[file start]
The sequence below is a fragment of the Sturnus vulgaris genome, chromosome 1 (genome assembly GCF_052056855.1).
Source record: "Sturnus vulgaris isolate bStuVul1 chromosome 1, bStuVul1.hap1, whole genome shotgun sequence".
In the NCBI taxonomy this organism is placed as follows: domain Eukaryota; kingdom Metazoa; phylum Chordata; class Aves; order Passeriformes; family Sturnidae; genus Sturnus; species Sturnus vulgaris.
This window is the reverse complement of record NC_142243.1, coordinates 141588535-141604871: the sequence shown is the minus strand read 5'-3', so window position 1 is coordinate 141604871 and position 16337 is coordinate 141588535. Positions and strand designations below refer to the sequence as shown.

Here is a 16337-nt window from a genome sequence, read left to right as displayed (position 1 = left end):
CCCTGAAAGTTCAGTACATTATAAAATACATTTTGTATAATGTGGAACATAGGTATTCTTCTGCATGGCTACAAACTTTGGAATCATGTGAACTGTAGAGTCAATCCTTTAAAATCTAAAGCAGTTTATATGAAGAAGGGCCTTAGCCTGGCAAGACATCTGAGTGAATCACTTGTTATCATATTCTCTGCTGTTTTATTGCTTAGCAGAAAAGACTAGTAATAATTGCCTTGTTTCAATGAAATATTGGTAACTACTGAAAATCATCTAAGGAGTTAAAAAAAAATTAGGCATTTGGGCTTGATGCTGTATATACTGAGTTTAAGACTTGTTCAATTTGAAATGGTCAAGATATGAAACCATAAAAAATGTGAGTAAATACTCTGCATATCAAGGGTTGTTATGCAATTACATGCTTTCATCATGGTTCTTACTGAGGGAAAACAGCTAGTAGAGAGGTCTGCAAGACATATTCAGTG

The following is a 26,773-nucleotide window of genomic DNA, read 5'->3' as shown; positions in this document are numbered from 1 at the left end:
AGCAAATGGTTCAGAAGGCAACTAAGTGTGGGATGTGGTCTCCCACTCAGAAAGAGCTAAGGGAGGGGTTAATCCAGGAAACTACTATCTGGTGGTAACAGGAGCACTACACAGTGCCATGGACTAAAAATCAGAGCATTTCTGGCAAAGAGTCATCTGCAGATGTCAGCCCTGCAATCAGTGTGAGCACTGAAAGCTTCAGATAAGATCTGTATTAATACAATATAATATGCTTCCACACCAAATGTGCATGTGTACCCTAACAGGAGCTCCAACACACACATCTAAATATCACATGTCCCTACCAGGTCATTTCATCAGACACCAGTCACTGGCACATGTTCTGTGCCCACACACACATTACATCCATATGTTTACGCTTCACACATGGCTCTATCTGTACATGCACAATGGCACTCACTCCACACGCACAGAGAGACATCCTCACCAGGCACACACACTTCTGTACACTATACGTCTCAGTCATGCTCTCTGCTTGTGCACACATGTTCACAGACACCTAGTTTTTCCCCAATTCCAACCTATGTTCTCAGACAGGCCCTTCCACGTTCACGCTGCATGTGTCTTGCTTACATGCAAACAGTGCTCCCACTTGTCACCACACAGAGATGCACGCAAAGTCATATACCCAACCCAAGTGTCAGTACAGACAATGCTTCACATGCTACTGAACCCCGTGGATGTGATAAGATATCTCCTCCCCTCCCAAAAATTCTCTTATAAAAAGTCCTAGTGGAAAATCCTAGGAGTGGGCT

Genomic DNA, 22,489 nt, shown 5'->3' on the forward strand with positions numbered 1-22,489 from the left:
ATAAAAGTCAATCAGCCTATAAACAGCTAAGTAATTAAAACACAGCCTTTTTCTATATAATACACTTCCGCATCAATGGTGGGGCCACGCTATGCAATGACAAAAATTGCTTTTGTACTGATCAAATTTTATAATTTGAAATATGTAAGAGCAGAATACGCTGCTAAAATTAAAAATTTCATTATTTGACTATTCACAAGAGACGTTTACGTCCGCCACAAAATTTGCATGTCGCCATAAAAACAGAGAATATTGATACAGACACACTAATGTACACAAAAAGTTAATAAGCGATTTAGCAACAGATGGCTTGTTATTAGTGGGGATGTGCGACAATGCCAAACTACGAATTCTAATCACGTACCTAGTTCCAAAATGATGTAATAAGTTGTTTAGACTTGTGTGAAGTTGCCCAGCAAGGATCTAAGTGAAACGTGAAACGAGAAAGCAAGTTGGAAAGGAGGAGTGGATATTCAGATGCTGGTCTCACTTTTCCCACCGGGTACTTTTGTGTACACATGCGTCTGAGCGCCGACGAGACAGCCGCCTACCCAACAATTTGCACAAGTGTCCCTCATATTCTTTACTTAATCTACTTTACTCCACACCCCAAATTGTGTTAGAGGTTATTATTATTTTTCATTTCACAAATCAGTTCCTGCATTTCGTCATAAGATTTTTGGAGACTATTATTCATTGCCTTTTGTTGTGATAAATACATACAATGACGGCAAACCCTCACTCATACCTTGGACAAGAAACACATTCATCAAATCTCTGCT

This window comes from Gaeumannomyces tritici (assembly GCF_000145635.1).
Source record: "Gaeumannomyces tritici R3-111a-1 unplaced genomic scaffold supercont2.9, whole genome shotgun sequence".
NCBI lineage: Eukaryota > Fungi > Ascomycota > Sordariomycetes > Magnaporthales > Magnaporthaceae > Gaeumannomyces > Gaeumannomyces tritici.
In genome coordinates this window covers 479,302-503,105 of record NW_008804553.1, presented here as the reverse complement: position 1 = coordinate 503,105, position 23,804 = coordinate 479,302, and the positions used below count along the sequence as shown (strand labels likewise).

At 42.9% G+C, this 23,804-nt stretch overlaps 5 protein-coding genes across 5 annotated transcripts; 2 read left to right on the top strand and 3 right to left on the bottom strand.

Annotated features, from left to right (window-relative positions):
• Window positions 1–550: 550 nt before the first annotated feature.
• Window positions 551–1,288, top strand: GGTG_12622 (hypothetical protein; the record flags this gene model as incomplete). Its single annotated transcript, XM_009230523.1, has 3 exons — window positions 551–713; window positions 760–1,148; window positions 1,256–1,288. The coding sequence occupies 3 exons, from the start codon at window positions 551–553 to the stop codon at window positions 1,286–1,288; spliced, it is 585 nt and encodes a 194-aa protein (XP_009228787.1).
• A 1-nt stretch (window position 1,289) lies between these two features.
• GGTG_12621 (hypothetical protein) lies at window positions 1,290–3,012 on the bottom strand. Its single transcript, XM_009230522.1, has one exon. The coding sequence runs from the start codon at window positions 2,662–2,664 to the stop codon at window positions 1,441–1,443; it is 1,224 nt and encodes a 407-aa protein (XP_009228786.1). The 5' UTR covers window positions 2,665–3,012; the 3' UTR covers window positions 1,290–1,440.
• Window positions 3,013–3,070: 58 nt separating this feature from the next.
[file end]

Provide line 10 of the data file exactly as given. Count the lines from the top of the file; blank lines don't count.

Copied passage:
ATAAAAGTCAATCAGCCTATAAACAGCTAAGTAATTAAAACACAGCCTTTTTCTATATAATACACTTCCGCATCAATGGTGGGGCCACGCTATGCAATGACAAAAATTGCTTTTGTACTGATCAAATTTTATAATTTGAAATATGTAAGAGCAGAATACGCTGCTAAAATTAAAAATTTCATTATTTGACTATTCACAAGAGACGTTTACGTCCGCCACAAAATTTGCATGTCGCCATAAAAACAGAGAATATTGATACAGACACACTAATGTACACAAAAAGTTAATAAGCGATTTAGCAACAGATGGCTTGTTATTAGTGGGGATGTGCGACAATGCCAAACTACGAATTCTAATCACGTACCTAGTTCCAAAATGATGTAATAAGTTGTTTAGACTTGTGTGAAGTTGCCCAGCAAGGATCTAAGTGAAACGTGAAACGAGAAAGCAAGTTGGAAAGGAGGAGTGGATATTCAGATGCTGGTCTCACTTTTCCCACCGGGTACTTTTGTGTACACATGCGTCTGAGCGCCGACGAGACAGCCGCCTACCCAACAATTTGCACAAGTGTCCCTCATATTCTTTACTTAATCTACTTTACTCCACACCCCAAATTGTGTTAGAGGTTATTATTATTTTTCATTTCACAAATCAGTTCCTGCATTTCGTCATAAGATTTTTGGAGACTATTATTCATTGCCTTTTGTTGTGATAAATACATACAATGACGGCAAACCCTCACTCATACCTTGGACAAGAAACACATTCATCAAATCTCTGCT